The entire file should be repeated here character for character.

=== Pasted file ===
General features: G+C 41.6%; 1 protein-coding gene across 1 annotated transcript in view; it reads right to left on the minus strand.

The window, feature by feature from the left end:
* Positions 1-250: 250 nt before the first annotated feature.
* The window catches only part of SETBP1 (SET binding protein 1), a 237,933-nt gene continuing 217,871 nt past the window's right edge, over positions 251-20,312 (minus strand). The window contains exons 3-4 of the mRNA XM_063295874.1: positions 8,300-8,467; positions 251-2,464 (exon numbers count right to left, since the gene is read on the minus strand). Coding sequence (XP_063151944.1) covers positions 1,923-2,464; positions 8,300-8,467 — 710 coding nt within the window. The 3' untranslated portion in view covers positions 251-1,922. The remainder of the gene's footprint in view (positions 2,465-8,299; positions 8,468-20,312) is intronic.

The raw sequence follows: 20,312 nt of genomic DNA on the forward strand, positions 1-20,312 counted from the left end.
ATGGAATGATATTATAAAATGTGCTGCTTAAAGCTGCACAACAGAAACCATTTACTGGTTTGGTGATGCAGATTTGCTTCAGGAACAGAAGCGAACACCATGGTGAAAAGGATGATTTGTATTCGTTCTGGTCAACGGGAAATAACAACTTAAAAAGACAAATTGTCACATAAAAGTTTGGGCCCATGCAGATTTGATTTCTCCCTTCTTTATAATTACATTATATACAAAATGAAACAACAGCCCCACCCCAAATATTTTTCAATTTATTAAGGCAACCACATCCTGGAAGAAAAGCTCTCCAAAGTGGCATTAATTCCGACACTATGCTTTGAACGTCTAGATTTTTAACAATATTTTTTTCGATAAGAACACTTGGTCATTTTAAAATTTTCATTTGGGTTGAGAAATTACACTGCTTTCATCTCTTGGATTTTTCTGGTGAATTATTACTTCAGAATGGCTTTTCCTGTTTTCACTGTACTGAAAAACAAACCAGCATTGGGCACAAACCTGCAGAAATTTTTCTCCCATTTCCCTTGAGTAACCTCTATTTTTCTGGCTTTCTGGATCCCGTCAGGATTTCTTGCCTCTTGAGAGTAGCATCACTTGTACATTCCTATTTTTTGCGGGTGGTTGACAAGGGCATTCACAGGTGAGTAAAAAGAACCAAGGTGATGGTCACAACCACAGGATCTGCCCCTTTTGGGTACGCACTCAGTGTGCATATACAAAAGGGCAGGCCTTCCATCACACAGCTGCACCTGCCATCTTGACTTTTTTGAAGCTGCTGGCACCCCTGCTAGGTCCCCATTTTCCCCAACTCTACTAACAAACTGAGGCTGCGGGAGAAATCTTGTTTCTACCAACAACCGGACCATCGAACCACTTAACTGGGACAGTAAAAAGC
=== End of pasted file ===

General features: G+C 41.6%; 1 protein-coding gene across 1 annotated transcript in view; it reads right to left on the minus strand.

The window, feature by feature from the left end:
* Positions 1-250: 250 nt before the first annotated feature.
* The window catches only part of SETBP1 (SET binding protein 1), a 237,933-nt gene continuing 217,871 nt past the window's right edge, over positions 251-20,312 (minus strand). The window contains exons 3-4 of the mRNA XM_063295874.1: positions 8,300-8,467; positions 251-2,464 (exon numbers count right to left, since the gene is read on the minus strand). Coding sequence (XP_063151944.1) covers positions 1,923-2,464; positions 8,300-8,467 — 710 coding nt within the window. The 3' untranslated portion in view covers positions 251-1,922. The remainder of the gene's footprint in view (positions 2,465-8,299; positions 8,468-20,312) is intronic.

The raw sequence follows: 20,312 nt of genomic DNA on the forward strand, positions 1-20,312 counted from the left end.
ATGGAATGATATTATAAAATGTGCTGCTTAAAGCTGCACAACAGAAACCATTTACTGGTTTGGTGATGCAGATTTGCTTCAGGAACAGAAGCGAACACCATGGTGAAAAGGATGATTTGTATTCGTTCTGGTCAACGGGAAATAACAACTTAAAAAGACAAATTGTCACATAAAAGTTTGGGCCCATGCAGATTTGATTTCTCCCTTCTTTATAATTACATTATATACAAAATGAAACAACAGCCCCACCCCAAATATTTTTCAATTTATTAAGGCAACCACATCCTGGAAGAAAAGCTCTCCAAAGTGGCATTAATTCCGACACTATGCTTTGAACGTCTAGATTTTTAACAATATTTTTTTCGATAAGAACACTTGGTCATTTTAAAATTTTCATTTGGGTTGAGAAATTACACTGCTTTCATCTCTTGGATTTTTCTGGTGAATTATTACTTCAGAATGGCTTTTCCTGTTTTCACTGTACTGAAAAACAAACCAGCATTGGGCACAAACCTGCAGAAATTTTTCTCCCATTTCCCTTGAGTAACCTCTATTTTTCTGGCTTTCTGGATCCCGTCAGGATTTCTTGCCTCTTGAGAGTAGCATCACTTGTACATTCCTATTTTTTGCGGGTGGTTGACAAGGGCATTCACAGGTGAGTAAAAAGAACCAAGGTGATGGTCACAACCACAGGATCTGCCCCTTTTGGGTACGCACTCAGTGTGCATATACAAAAGGGCAGGCCTTCCATCACACAGCTGCACCTGCCATCTTGACTTTTTTGAAGCTGCTGGCACCCCTGCTAGGTCCCCATTTTCCCCAACTCTACTAACAAACTGAGGCTGCGGGAGAAATCTTGTTTCTACCAACAACCGGACCATCGAACCACTTAACTGGGACAGTAAAAAGC